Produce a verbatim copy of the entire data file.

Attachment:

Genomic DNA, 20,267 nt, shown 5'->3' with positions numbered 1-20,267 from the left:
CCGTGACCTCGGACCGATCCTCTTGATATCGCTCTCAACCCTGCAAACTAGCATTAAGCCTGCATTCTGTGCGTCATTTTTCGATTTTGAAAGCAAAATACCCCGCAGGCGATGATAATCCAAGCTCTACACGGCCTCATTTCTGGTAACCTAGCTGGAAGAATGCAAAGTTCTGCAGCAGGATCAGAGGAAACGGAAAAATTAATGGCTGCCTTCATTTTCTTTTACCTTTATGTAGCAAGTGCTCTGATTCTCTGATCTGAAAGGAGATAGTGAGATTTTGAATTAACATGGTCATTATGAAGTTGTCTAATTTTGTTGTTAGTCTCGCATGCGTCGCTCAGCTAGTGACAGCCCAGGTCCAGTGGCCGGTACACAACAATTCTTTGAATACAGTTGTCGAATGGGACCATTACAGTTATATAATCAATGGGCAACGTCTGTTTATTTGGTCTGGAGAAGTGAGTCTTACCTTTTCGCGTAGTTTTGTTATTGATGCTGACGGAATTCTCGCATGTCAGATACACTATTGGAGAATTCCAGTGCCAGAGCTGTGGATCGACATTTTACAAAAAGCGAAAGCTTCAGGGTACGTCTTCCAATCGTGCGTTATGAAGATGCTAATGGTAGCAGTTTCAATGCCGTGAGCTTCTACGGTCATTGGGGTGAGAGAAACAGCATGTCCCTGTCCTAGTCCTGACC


Genomic DNA, 20,267 nt, shown 5'->3' with positions numbered 1-20,267 from the left:
CCGTGACCTCGGACCGATCCTCTTGATATCGCTCTCAACCCTGCAAACTAGCATTAAGCCTGCATTCTGTGCGTCATTTTTCGATTTTGAAAGCAAAATACCCCGCAGGCGATGATAATCCAAGCTCTACACGGCCTCATTTCTGGTAACCTAGCTGGAAGAATGCAAAGTTCTGCAGCAGGATCAGAGGAAACGGAAAAATTAATGGCTGCCTTCATTTTCTTTTACCTTTATGTAGCAAGTGCTCTGATTCTCTGATCTGAAAGGAGATAGTGAGATTTTGAATTAACATGGTCATTATGAAGTTGTCTAATTTTGTTGTTAGTCTCGCATGCGTCGCTCAGCTAGTGACAGCCCAGGTCCAGTGGCCGGTACACAACAATTCTTTGAATACAGTTGTCGAATGGGACCATTACAGTTATATAATCAATGGGCAACGTCTGTTTATTTGGTCTGGAGAAGTGAGTCTTACCTTTTCGCGTAGTTTTGTTATTGATGCTGACGGAATTCTCGCATGTCAGATACACTATTGGAGAATTCCAGTGCCAGAGCTGTGGATCGACATTTTACAAAAAGCGAAAGCTTCAGGGTACGTCTTCCAATCGTGCGTTATGAAGATGCTAATGGTAGCAGTTTCAATGCCGTGAGCTTCTACGGTCATTGGGGTGAGAGAAACAGCATGTCCCTGTCCTAGTCCTGACC